Of the four Celestron NexStar SE telescope models, the 6SE is the only one we really recommend, as the 8SE is unsteady while the other two models offer poor performance for the price. The NexStar SE mount requires a fair bit of setup to get going, but once ready, it can easily track and slew up to 40,000 objects of your choosing from its database. It comes with a hand controller by default, but you can purchase and install a WiFi dongle to use your phone or tablet for remote operation. The NexStar 6SE’s mount is a lot more sturdy than the Astro Fi mount, though you are essentially purchasing the same actual telescope.

The 6SE – using the same C6 XLT optical tube as the Astro Fi 6” – offers great views of the Moon and planets, and with its 6” aperture, you can observe a fair amount of deep-sky objects, and see details such as dust lanes in galaxies and individual stars in globular clusters, where smaller scopes fall short in capability. Moreover, the scope is still light and compact enough that you can take it on a plane with the tube attached to the mount. However, only a single 25mm Plossl (60x) and basic 1.25” visual back, diagonal prism, and red dot finder are included, so you will certainly want to add more accessories later on, and the NexStar SE mount cannot be aimed manually in any capacity.

£1200 – £2000 Range

Celestron Nexstar Evolution 6

  • 6” Schmidt-Cassegrain optics provide solid performance
  • Well-designed, sturdy GoTo mount and tripod with advanced features such as built-in WiFi and battery
  • Easy to transport

While none of the improvements over the Celestron NexStar 6SE are jaw-dropping with the NexStar Evolution 6, what you do get is pretty nice. In addition to a pair of Plossl eyepieces, the NexStar Evolution 6 features a mount with no plastic components and a superior-quality drive system. It also has a built-in rechargeable battery, and can be controlled either with the included handset or with your smartphone or tablet thanks to its built-in WiFi adapter. However, you could also just buy a WiFi dongle and batteries for the 6SE and get the same features, or spend a little more and wind up with the far more powerful 8” Evolution model.

£2000+ Range

Celestron Nexstar Evolution 8

Celestron’s NexStar Evolution 8 provides the resolving and light-gathering power of Celestron’s classic C8 optical tube mounted atop an advanced GoTo mount. The NexStar Evolution mount features a built-in lithium battery, clutches to allow (theoretical) manual aiming when the scope is powered off, and a WiFi dongle along with a hand controller that allows you to run the scope with either the handset or your smartphone/tablet. The Evolution is significantly sturdier than the NexStar 8SE model, which we don’t particularly recommend, and the whole scope breaks down into fairly manageable pieces too. You also get a decent pair of 1.25” Plossl eyepieces to start out with, though the Evolution 8 benefits from a good 2” star diagonal and wide-angle 2” eyepieces.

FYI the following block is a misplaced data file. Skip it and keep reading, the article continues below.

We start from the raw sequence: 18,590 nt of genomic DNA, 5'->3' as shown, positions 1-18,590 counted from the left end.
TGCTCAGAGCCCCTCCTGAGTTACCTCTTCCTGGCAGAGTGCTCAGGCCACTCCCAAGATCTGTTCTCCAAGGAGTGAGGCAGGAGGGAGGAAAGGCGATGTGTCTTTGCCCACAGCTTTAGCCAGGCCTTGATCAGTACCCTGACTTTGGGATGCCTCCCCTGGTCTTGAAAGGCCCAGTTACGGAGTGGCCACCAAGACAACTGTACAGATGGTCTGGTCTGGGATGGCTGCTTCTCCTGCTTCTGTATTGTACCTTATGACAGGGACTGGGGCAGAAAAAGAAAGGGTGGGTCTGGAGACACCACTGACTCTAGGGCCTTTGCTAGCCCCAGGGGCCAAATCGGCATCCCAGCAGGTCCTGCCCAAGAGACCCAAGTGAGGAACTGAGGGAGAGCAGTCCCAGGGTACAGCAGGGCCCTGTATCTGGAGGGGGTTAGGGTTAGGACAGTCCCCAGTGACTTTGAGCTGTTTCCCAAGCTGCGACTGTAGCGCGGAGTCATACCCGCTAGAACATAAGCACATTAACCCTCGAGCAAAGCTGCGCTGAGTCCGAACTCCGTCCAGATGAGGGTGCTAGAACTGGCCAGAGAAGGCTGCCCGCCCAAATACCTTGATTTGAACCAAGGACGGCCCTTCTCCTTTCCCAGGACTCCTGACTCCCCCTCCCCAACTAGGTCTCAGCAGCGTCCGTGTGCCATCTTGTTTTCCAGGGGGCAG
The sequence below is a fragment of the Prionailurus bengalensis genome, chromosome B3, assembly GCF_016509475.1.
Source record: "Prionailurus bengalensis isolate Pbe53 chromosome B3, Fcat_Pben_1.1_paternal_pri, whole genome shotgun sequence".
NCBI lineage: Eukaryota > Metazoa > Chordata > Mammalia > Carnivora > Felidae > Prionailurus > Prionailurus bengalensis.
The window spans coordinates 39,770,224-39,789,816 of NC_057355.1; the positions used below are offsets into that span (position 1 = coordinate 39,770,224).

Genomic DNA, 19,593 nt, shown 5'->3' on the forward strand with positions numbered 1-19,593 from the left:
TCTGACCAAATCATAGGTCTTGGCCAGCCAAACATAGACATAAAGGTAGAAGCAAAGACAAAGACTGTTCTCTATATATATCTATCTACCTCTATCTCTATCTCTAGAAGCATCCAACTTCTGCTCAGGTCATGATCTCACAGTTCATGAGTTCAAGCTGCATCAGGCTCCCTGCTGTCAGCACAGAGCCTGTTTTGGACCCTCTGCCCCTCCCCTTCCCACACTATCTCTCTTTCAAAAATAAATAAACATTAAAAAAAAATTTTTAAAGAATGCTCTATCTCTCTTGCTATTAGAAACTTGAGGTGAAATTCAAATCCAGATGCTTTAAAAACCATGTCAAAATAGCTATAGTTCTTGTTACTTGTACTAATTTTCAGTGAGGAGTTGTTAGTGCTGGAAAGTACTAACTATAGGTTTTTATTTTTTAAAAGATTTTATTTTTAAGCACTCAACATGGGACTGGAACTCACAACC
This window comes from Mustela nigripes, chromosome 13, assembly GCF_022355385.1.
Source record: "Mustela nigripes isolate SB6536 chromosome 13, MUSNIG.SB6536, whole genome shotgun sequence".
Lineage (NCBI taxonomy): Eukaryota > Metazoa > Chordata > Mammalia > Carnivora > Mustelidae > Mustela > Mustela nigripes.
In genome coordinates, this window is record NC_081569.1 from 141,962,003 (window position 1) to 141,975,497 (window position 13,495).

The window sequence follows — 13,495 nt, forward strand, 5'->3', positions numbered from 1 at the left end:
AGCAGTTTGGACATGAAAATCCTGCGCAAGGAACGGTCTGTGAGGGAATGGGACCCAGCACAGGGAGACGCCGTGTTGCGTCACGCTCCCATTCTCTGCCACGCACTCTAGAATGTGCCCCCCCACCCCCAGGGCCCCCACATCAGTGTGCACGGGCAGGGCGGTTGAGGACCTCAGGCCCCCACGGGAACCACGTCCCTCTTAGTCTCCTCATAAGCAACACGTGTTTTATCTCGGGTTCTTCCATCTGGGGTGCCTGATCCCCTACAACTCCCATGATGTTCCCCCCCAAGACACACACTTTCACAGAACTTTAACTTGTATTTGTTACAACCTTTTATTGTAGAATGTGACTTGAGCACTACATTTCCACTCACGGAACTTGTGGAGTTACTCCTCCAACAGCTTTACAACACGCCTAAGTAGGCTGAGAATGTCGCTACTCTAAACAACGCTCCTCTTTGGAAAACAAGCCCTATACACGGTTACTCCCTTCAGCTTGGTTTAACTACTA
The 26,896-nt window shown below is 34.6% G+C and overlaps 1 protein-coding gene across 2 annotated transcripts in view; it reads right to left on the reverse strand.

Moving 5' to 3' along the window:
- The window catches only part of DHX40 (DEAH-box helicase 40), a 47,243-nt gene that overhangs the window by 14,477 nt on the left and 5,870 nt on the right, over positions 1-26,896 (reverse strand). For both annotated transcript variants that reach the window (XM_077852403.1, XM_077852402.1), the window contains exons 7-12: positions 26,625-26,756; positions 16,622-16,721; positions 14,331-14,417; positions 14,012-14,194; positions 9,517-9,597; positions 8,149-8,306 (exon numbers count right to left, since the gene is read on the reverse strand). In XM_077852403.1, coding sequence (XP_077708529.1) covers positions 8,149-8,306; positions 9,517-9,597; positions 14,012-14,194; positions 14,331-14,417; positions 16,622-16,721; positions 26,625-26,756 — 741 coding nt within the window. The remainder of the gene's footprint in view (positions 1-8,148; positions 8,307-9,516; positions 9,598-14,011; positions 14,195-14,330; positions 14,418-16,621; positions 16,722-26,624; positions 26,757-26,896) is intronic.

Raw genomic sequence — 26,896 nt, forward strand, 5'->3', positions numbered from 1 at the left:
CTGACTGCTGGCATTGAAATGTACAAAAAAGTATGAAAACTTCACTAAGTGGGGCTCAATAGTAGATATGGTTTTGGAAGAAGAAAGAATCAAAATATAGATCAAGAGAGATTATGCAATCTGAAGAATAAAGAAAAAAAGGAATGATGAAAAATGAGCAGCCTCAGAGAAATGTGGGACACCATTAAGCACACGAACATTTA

Honorable Mention

Under £250

SarBlue Mak60

The SarBlue Mak60 is an excellent choice if you’re looking for a compact telescope, and the tabletop-mounted version is extremely simple, rock-steady, and affordable. The Mak60’s beverage can sized optical tube is small enough to pack in a backpack or handbag, and the package includes a medium-power eyepiece, star diagonal, and finder. However, this telescope’s small aperture size restricts it from reaching targets other than the Moon and bright planets; with its limited field of view and light-gathering capability, you won’t be able to observe fainter objects at all, and the brighter star clusters simply don’t fit in this scope’s field of view.

£250 – £300

Sky-Watcher Virtuoso 90

The Sky-Watcher Virtuoso 90 utilises the same optics as the Skymax 90, and comes with the added bonuses of a motorized tracking mount and a safe white-light solar filter. You can use it either on a table or attached to a heavy-duty photo tripod via the threaded mounting hole at the bottom of the Virtuoso’s base. The motorized tracking helps with planetary observing or basic astrophotography with the Virtuoso, but the setup is easier and quicker than would be required for a full GoTo system, which is not necessary for such a small telescope. You simply level the scope and point it north, turn the mount on, and it automatically tracks. Aiming can be adjusted with the keypad or by unlocking the clutches and pushing the scope manually around the sky. The Virtuoso 90 includes a pair of eyepieces, a star diagonal, and a 5×24 finder scope for aiming.

£800 – £1200

Sky-Watcher Skymax 150 Pro EQ5

Like any 6” Maksutov, the Sky-Watcher Skymax 150 Pro provides impressive views of the Moon, planets, and double stars. The EQ5 mount, is a sturdy, albeit basic, foundation for this telescope. For those desiring a touch of modern technology, a variant featuring the computerised HEQ5 mount is available, offering enhanced tracking and object-finding capabilities.